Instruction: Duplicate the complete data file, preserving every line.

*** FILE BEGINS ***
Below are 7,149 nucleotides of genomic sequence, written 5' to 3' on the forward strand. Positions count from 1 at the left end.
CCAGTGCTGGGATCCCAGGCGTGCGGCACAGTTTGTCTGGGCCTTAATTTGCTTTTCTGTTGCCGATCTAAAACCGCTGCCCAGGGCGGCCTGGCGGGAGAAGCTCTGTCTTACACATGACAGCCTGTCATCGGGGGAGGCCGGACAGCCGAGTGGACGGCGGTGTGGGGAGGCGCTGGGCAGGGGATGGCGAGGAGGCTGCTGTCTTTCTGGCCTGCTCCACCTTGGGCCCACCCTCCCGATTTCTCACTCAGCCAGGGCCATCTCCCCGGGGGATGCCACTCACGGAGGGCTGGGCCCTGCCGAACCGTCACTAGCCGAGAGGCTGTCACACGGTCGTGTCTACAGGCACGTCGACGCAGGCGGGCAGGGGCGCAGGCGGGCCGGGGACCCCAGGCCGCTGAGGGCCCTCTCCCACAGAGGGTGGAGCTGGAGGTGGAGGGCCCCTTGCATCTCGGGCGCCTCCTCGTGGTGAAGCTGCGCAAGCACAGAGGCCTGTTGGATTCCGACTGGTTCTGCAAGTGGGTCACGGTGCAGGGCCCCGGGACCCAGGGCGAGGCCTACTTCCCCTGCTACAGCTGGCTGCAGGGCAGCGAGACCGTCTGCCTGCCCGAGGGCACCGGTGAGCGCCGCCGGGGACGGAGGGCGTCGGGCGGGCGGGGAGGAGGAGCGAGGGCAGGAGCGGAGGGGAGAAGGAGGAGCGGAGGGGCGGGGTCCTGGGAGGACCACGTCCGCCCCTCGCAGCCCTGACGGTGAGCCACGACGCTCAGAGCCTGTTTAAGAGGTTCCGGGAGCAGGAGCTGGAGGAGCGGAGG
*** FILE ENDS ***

Below are 7,149 nucleotides of genomic sequence, written 5' to 3' on the forward strand. Positions count from 1 at the left end.
CCAGTGCTGGGATCCCAGGCGTGCGGCACAGTTTGTCTGGGCCTTAATTTGCTTTTCTGTTGCCGATCTAAAACCGCTGCCCAGGGCGGCCTGGCGGGAGAAGCTCTGTCTTACACATGACAGCCTGTCATCGGGGGAGGCCGGACAGCCGAGTGGACGGCGGTGTGGGGAGGCGCTGGGCAGGGGATGGCGAGGAGGCTGCTGTCTTTCTGGCCTGCTCCACCTTGGGCCCACCCTCCCGATTTCTCACTCAGCCAGGGCCATCTCCCCGGGGGATGCCACTCACGGAGGGCTGGGCCCTGCCGAACCGTCACTAGCCGAGAGGCTGTCACACGGTCGTGTCTACAGGCACGTCGACGCAGGCGGGCAGGGGCGCAGGCGGGCCGGGGACCCCAGGCCGCTGAGGGCCCTCTCCCACAGAGGGTGGAGCTGGAGGTGGAGGGCCCCTTGCATCTCGGGCGCCTCCTCGTGGTGAAGCTGCGCAAGCACAGAGGCCTGTTGGATTCCGACTGGTTCTGCAAGTGGGTCACGGTGCAGGGCCCCGGGACCCAGGGCGAGGCCTACTTCCCCTGCTACAGCTGGCTGCAGGGCAGCGAGACCGTCTGCCTGCCCGAGGGCACCGGTGAGCGCCGCCGGGGACGGAGGGCGTCGGGCGGGCGGGGAGGAGGAGCGAGGGCAGGAGCGGAGGGGAGAAGGAGGAGCGGAGGGGCGGGGTCCTGGGAGGACCACGTCCGCCCCTCGCAGCCCTGACGGTGAGCCACGACGCTCAGAGCCTGTTTAAGAGGTTCCGGGAGCAGGAGCTGGAGGAGCGGAGG